Poor Handling of a Crisis Can Damage a Company’s Reputation Almost Immediately

Just ask United, American and Delta.

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Crisis incidents can occur in business at any time. In the not too distant past, only the most serious incidents received major coverage by the news media. Not anymore. The proliferation of smartphone cameras and social media has changed the game forever.

April 2017 turned out to be a tough public relations month for United, American and Delta Airlines:

April 9 – Passenger David Dao was “bumped” from an overbooked United Airlines fight in Chicago. Dao and his wife initially agreed to the bump, but they changed their minds when they realized their re-booked flight would not arrive at their destination until the next day. It was then that Dao was forcibly removed from the flight and ended up “bloodied and bruised” after a scuffle with authorities.

April 21 – Olivia Morgan boards an American Airlines flight with her two kids and a stroller. She somehow gets the large stroller to her seat in the rear of the plane. A flight attendant tells her she cannot keep her stroller at her seat. She refuses to give it up. Accounts vary, but most witnesses agree that the flight attendant violently took the stroller from her, hitting her with it and narrowly missing one of her kids in the process.

Also on April 21 – An altercation broke out between two women disembarking a Delta flight in Atlanta. A Delta pilot intercedes in an attempt to break up the fight. He tries to pull them apart and, at one point, slaps one of the women.

Of course, all three incidents were captured on bystanders’ smartphones, and social media exploded.

Follow-up responses by the airlines to these incidents varied. Initially, United CEO Oscar Munoz, who was recently named Communicator of the Year by PR Week, only apologized for having to “re-accommodate our customers.” Most judged his response overly callous. Munoz then made things worse by sending an internal memo to employees calling the passenger “disruptive and belligerent.” It wasn’t until the next day that Munoz issued a full apology, calling the incident “truly horrific.”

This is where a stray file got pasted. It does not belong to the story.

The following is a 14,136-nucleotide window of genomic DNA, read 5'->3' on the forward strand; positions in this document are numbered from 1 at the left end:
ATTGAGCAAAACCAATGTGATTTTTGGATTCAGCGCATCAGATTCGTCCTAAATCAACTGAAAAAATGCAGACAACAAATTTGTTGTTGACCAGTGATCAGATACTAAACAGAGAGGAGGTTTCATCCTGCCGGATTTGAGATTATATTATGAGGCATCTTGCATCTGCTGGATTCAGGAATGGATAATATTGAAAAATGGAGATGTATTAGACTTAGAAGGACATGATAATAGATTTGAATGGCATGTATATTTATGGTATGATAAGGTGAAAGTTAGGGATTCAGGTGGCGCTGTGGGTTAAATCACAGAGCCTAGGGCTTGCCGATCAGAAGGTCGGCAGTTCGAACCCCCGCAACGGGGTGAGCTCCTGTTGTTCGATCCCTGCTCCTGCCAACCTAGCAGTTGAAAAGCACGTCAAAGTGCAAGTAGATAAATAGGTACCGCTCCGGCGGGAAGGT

On the other hand, American Airlines immediately issued a heartfelt statement, saying that the stroller incident “does not reflect our values or how we care for out customers.”

Delta took immediate steps to remove the slapping pilot from duty while they completed a “thorough investigation.” Surprisingly, Delta later issued a statement that their investigation found that the pilot’s actions had “de-escalated an altercation between passengers” and returned him to duty.

It’s readily apparent, and somewhat surprising, that the airlines responded quite differently to these three embarrassing and potentially costly public relations nightmares. One of the foremost guidelines of crisis communications is “never be a villain.” American seemed to get that right, United clearly didn’t, and Delta’s overall reaction seems to be leaning the wrong way.

Corporate response to potentially damaging public relations incidents must be immediate, because social media is. What once was a 24-hour news cycle is now a 24-second blast of Facebook posts, tweets, and online video. The court of public opinion, which will initially emerge through social media sites, is rarely sympathetic to corporate giants.

Every company needs detailed procedures, policies, and protocols around initial reactions to serious and potentially reputation-damaging incidents. Some basic guidelines are:

  • React immediately.
  • Be sympathetic and empathetic.
  • Take care of all victims quickly.
  • Err on the side of doing too much, not too little.
  • Empower customer contact individuals to “do the right thing, right now.”
  • Don’t direct blame. The facts will emerge eventually.
  • Most importantly, train all employees in proper responses, and then train them again.

Not all crisis incidents are of national concern. But social media can turn a local event into a national PR crisis in a heartbeat. Retail loss professionals are on the front line and are often first responders to serious in-store incidents. Get trained, and be prepared. If you do not have complete knowledge and training around your company’s response procedures and protocols, go get that knowledge now.

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